[Dixielandjazz] Alex Welsh?
roadie at btinternet.com
Sat Aug 23 10:35:06 PDT 2003
----- Original Message -----
From: "Randy Fendrick"
> Can some of our UK members inform me of Alex Welsh? I recently heard a
> CD entitled Classic Concert. What a band? or to put it another way!
> What, a band? They play their assess off!
I'm including a brief bio below from my files, originally found on the web.
To class Alex and his band as "a great British institution" is not, I feel,
too much of an exaggeration. For many years I have tried to establish
whether the band's 1968 Newport Jazz Festival gig was commercially
recorded, without success. Fortunately though, a great many of their
recordings are available on CD on the UK Lake label - listmate Jerry Brown
will be able to help you there if they are not available locally.
Other UK listees may be able to paint a more complete picture of Alex, I
will just comment that, as someone who wasn't really 'into' home grown jazz
at the time, his was about the only band I made a point of seeing/hearing
whenever it was possible. I still treasure the private recording he allowed
me, as a punter, to make at a gig in August 1968 and when I worked with him
and pianist Fred Hunt as soundie, at a one-niter 7 months before his
untimely death. Fred died 25th April, 1986 ~ another great loss to British
You Play It - I'll Mix It
Alex Welsh, (Edinburgh, 9 July 1929 - London, 25 June 1982)
Scottish trumpeter, singer, and bandleader
He first played cornet, and formed his own group after moving to London in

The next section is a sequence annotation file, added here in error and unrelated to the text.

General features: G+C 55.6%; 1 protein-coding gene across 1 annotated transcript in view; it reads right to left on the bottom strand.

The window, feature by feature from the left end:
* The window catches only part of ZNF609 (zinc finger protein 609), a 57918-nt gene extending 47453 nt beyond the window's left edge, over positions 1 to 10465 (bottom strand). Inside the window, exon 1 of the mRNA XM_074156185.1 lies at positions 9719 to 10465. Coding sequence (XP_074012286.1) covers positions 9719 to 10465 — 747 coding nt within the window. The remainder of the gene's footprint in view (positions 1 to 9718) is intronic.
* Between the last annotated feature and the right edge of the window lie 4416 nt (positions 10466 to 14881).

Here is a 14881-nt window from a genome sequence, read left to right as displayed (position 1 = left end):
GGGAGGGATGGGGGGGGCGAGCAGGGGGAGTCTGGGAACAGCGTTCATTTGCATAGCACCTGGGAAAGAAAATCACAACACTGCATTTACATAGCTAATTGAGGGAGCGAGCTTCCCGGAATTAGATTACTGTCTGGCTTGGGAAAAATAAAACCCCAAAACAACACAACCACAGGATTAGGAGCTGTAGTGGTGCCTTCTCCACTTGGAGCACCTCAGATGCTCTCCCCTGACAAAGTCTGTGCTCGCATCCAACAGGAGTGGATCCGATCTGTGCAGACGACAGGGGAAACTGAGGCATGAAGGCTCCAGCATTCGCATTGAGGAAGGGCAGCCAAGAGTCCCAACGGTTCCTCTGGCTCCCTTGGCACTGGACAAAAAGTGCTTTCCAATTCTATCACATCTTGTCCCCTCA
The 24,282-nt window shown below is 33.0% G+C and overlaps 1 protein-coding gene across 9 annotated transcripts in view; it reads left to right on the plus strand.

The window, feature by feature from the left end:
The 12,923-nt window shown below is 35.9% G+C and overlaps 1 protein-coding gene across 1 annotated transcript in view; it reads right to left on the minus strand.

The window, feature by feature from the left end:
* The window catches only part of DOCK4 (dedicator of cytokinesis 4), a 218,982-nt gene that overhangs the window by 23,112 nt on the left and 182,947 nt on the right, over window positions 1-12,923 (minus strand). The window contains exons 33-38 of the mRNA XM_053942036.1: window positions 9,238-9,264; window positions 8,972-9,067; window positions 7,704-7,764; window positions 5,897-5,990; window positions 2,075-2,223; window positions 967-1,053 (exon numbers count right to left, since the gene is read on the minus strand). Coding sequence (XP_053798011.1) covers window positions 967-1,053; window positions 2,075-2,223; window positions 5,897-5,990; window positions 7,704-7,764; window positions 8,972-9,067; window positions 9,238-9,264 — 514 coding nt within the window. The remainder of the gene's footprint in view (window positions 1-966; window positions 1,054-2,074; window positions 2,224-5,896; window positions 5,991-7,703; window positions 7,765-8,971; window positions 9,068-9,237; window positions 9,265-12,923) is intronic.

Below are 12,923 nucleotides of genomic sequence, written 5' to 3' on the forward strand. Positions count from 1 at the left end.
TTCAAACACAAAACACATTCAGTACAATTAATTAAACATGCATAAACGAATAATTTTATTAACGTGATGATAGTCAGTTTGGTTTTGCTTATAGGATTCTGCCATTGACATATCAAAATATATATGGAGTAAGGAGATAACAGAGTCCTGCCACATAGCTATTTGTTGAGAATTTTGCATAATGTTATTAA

1954. Within a year it had played several times at the Royal Festival
Hall, made its first broadcasts and recordings, and established a
reputation for its dedication to the dixieland style and the excellence of
its playing. From 1955 it made several tours overseas, and in 1968 it
played to great acclaim at the Newport Jazz Festival. The band accompanied
many American soloists, including Wild Bill Davison and Earl Hines. In
1957 Welsh was invited to join Jack Teagarden, but did not accept.
Although Welsh's ensemble was noted for its few personnel changes, by 1966
the trombonist Roy Crimmins had been replaced by Roy Williams and the
clarinetist Archie Semple by John Barnes and Al Gay, who between them
played seven different reed instruments. This gave the band a greater
tonal variety and, although it retained its early ideals, it also began to
approach other forms of jazz and became highly regarded for its
versatility. Welsh continued to work as a leader until shortly before his
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